You may have to keep your promises

You may have to keep your promises

Some people are good for their word.  Others are not.  Depending on the circumstances, a promise you make may not be legally enforceable.  However, in the words of the outgoing Chief Justice of the Supreme Court of Canada in the recent judgment in Cowper-Smith v Morgan, 2017 SCC 61, equity enforces promises that the law does not.

That case involved a promise made by a sister to her brother in the context of making arrangements for the care of their elderly mother.  The Court was asked to consider whether the doctrine of proprietary estoppel bound the sister to her promise after the mother’s death.

At a very high level, the mother’s will gifted her estate equally to her three children.  At some point, the mother became unable to live on her own and care for herself.  One son, Max, who lived in England at the time, agreed to move back to British Columbia to live with and care for his mother in her house.  He did so after his sister, Gloria, agreed that he would be entitled to reimbursement of expenses, use of the mother’s car, and the ability to acquire Gloria’s 1/3 interest in the house after the mother’s death.  On the basis of that promise, Max moved to Victoria and upheld his end of the bargain.  After the mother’s death, Gloria reneged on her promise.  Max started a lawsuit, in part claiming that he was entitled to buy Gloria’s 1/3 interest in the house based on the doctrine of proprietary estoppel.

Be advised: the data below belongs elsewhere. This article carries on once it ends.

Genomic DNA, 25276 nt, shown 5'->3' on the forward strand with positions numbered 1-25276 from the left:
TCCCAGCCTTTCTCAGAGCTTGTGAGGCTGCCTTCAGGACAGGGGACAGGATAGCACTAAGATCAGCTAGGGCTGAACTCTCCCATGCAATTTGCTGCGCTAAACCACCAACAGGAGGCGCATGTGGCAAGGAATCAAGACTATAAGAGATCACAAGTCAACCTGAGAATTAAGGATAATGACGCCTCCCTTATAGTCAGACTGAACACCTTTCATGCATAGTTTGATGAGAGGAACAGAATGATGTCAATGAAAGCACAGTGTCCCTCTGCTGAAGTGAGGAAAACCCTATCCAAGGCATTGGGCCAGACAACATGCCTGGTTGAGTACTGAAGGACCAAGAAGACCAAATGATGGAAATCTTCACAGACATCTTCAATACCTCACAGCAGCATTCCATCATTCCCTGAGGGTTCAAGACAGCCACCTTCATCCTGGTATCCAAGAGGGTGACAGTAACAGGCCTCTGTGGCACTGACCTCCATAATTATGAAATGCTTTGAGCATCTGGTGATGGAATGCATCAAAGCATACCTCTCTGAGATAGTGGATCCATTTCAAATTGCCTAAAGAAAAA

Max succeeded at trial, the judge agreeing that he had established his claim in proprietary estoppel.  Gloria appealed.  The British Columbia Court of Appeal sided with her on that particular issue, concluding that proprietary estoppel was not available because at the time of the promise, she did not own an interest in the house (since the mother was alive).  Max appealed to the Supreme Court.

The Supreme Court confirmed the three elements of proprietary estoppel:

1)      A representation or assurance on the basis of which the claimant expects to enjoy a right over property;

2)      Reasonable reliance on that representation or assurance; and

3)      Detriment to the claimant as a result of that reliance.

The Court easily found that Gloria had represented to Max that if he moved back, he could acquire her interest in the house after their mother’s death.  The Court also held that Max’s reliance was reasonable – there was sufficient evidence the children were led to believe they would be inheriting an equal share of their parents’ estates.  In the Court’s view, Gloria’s expectation of the inheritance was not so speculative so as to render her promise meaningless.

The case turned on whether at the time of Max’s reliance, Gloria had to have owned an interest in the property in question.  The Court of Appeal held that for the estoppel to arise, the promisor must have had an interest in the property when she made the promise.